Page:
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    Glenn sitting in on drums for Charlie Blanchard at Constantines Gaslight Square on Azalea Road about 1978

    Glenn at Julep Point of Grand Hotel playing for convention about 1980. Note holes in front panel of piano...father Jack had drilled these in the 1950s so he could hear better over the sound of the other band instruments. Also note old black book-one of two Jack purchased about These fake books were the musicians bibles for all the old standards, and is still in use today. To Glenns left is a Yamaha combo organ sitting on an imitation Leslie rotating speaker system. On top the piano is a Crumar Orchestrator, which became critical later. The bass player had an accident the night before an important job, and no one was available to cover him. The Crumar had a bass output, which allowed Glenn to play keyboard bass, and the method was successful enough to continue for 27 years and at least 2,500 jobs.

  • 1978 we play our first of many KOR Easter Balls, in the Mobile Civic Center big room. I was really stressed about having the sound and equipment to do the job right. On the tape we recorded that night, you can hear me fussing about the sound man. In this pic from Summer 1978, Don Benson (left) was the drummer who talked to his sticks, and Rick Quimby (right) showed everyone what an incredible rock guitarist he was. He also really nailed My Angel Baby. I think we did 115 band dates this year and about 140 in 1979. These days, Im content to send other acts to do the traveling.

    1979 John Jabbo Starks showed up to drum for us. He had just retired from 3 world tours with James Brown, and a stint with Bobby Blue Bland and wanted to take things easy. Having a player of that stature in the band was unnerving to mebut he taught me a lot and we had fun!! Here we are at The Country Club of Mobile on the old piano in the old ballroom, both of which have been renewed. August brought hurricane Frederick, which put me almost out of business for many months, since I was doing almost all my bookings at the Grand Hotel, and it was closed for 9 months. We did the grand opening of the Hilton-now Mobile Marriott on Airport Blvd. and they insisted we play the Sunday bruch (3+ years). By this time, the biggest agency in Alabama, Southeastern Attractions was sending us to Tuscaloosa regularly, and I recall driving up to the Hilton about 6 am, using a wind up alarm clock to wake me at 9am-go in the hotel bathroom to shave and get ready to play the brunch. We were much younger then.

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  • 1980 upstairs main lobby of the Grand Hotel in Point Clear. We played lots of events in the smaller rooms as well as big conventions in the Ballrooms. Julep Point, outside dance pavilion, was tricky due to the weather. It was a rare night that the weather was perfect-normally it was hot & humid, or so windy that the tablecloths and plates would blow off the tables. Two nights in a row, and for 2 different conventions, we set up and got rained out before we could play through the first songs. We got lots of exercise moving equipment.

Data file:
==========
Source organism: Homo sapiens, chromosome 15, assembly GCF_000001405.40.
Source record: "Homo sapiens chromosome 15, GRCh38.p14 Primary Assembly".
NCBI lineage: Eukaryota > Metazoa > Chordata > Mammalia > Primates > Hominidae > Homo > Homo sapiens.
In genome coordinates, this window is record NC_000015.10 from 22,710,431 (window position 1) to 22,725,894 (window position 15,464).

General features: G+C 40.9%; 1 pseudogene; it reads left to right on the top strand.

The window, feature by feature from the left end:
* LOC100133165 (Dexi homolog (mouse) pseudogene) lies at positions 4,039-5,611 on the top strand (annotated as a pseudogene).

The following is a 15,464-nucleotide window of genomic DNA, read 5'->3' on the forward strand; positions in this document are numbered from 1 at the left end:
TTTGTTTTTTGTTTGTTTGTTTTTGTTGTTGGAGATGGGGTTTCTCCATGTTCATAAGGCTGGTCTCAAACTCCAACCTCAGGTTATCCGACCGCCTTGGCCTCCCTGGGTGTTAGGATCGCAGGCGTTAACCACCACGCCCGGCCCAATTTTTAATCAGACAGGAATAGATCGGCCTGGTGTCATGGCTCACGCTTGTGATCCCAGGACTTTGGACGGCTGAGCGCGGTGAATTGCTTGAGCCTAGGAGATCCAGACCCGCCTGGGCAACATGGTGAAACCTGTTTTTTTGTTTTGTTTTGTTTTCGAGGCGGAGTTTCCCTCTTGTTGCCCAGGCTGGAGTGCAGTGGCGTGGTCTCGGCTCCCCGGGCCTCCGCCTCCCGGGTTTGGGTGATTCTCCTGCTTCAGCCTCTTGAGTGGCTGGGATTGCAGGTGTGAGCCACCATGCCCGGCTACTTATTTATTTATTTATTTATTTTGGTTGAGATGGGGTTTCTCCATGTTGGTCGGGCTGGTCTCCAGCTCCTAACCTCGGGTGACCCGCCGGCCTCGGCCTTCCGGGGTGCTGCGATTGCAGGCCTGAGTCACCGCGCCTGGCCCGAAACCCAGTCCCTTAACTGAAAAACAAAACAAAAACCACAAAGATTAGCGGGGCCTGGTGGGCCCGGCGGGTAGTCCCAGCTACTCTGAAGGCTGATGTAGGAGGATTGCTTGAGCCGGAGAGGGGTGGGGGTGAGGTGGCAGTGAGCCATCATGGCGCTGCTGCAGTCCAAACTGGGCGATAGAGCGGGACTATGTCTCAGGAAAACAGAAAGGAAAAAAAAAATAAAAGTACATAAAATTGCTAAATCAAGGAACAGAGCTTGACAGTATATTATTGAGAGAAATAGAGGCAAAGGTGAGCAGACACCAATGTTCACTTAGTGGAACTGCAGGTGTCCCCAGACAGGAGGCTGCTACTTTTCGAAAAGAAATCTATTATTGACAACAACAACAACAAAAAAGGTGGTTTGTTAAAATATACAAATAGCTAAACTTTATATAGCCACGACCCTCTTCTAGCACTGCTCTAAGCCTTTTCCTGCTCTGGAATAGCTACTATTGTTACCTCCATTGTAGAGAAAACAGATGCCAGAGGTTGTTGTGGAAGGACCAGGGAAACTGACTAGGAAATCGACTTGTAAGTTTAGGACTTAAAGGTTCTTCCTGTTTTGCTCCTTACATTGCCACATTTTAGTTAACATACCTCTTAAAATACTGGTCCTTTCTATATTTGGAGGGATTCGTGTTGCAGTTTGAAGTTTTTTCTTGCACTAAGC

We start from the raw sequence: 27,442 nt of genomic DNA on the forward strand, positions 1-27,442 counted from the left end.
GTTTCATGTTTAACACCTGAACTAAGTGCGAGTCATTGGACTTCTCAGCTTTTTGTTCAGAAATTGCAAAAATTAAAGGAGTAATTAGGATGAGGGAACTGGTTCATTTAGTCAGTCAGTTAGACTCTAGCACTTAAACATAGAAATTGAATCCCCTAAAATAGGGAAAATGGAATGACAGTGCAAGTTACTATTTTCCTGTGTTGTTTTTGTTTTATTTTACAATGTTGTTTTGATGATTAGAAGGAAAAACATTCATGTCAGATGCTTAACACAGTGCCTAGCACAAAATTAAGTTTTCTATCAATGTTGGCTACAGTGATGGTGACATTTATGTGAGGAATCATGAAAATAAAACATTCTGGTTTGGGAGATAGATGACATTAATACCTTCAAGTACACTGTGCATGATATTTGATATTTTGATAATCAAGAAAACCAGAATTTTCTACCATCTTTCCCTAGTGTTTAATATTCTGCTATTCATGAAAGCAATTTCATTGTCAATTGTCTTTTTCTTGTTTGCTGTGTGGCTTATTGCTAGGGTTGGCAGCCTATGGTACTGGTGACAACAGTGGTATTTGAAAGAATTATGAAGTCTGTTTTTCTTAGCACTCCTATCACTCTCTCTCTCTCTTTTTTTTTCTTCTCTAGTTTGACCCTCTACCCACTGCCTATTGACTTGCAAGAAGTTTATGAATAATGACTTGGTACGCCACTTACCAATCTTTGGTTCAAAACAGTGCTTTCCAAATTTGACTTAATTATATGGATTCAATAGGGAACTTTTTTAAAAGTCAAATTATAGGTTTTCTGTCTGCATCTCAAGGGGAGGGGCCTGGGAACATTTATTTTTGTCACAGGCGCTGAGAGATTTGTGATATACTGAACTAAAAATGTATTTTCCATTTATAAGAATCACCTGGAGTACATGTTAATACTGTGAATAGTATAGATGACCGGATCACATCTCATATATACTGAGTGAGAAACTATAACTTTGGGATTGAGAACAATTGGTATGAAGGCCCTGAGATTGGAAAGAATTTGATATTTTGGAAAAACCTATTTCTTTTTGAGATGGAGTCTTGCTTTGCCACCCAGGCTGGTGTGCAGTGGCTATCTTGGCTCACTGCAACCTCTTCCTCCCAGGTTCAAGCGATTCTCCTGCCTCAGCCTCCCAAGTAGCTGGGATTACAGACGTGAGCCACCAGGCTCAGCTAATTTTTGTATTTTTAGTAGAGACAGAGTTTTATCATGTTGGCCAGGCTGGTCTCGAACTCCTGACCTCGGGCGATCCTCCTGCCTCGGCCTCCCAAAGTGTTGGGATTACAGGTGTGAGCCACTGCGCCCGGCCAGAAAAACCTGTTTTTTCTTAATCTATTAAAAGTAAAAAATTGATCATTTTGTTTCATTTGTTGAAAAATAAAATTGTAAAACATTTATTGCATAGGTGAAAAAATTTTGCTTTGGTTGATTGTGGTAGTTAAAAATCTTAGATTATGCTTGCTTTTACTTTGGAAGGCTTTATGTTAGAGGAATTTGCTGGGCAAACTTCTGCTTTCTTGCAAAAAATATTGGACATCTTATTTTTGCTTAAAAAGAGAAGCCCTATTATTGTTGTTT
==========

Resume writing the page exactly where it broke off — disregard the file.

Timmy Cowart (left) on bass and lead vocals, was a real trip! I had played with his dad in Sammy Zivitzs Stardusters Band, and Tim played exactly like his dad, so we clicked right away-just had to get used to him chewing gum while singing. However, Don Benson (2d from right in back) was too busy talking to his drumsticks to hear the bass beat, so we yelled at each other a lot. Don has the dubious distinction of being the only person in the world who couldnt find Thomasville, Alabama, for the Christmas dance at Pine Needles Golf Club. He had falsely assured me that recreational drugs did not impair directional senses. On the back right is some nerd just out of the Air Force band and having a music degree, Eric Marrero. I first used him on bass, but couldnt find a groove with him, and then he told me he played guitar, trumpet, sax, flute and keyboards-in addition to singing.so I did my best to make things gel. Eric is still playing with me today, and I consider him to be one of my best friends. He writes, arranges, and produces all types of musicals, performances, commercials and jingles. Chances are, youve heard something he either wrote or recorded for radio or tv.

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  • About 1980..Janette in front; in back (L-R) Eric Marrero, Glenn, Don Benson, Kim Dragota. Kim was a great bassist/singer and made us practice-he wanted it right! Notice the Urban Cowboy shirts?

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  • Look at the customers we had in just 4 years...lots of musicians wanted to play in The Grand Band.but it wasnt a good fit for everyone...sometimes the best musicians didnt want to play cover tunes and wear uniforms. One guy quit fist night-he said would not, under any circumstances, wear black shoes with the tuxedo I furnished. He and his white tennis shoes walked off. He called me about 15 years later and said he wou